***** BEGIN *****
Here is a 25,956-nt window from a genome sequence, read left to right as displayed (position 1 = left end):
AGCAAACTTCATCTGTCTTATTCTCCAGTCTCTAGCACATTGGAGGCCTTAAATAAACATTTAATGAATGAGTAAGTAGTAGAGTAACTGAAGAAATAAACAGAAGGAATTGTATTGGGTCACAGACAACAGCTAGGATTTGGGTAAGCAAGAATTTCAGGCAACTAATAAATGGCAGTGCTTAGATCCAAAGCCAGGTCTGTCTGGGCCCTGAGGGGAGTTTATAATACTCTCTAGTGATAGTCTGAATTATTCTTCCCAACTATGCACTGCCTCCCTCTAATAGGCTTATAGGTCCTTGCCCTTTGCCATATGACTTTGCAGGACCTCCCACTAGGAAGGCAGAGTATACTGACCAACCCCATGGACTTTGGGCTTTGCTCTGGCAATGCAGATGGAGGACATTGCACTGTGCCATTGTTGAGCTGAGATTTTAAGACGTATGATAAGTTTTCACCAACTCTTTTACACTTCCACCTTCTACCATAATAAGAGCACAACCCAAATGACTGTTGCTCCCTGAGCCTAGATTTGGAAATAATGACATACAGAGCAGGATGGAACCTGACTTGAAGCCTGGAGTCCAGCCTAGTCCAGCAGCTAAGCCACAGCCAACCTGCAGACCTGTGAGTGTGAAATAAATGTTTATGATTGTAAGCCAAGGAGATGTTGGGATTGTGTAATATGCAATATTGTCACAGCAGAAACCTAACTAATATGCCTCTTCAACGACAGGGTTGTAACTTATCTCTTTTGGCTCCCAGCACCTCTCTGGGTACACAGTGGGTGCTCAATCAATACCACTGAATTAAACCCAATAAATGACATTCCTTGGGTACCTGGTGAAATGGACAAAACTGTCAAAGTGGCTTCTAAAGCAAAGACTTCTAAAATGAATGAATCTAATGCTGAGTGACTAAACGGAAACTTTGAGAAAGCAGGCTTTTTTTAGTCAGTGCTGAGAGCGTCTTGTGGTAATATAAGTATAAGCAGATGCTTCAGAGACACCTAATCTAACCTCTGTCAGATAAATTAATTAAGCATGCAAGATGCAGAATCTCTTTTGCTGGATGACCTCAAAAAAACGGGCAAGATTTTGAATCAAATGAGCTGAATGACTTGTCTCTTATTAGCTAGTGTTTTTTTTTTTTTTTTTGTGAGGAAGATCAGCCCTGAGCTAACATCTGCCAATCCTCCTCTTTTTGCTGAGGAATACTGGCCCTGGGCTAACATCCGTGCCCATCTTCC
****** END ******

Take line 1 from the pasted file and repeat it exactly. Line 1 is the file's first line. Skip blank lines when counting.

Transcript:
Here is a 25,956-nt window from a genome sequence, read left to right as displayed (position 1 = left end):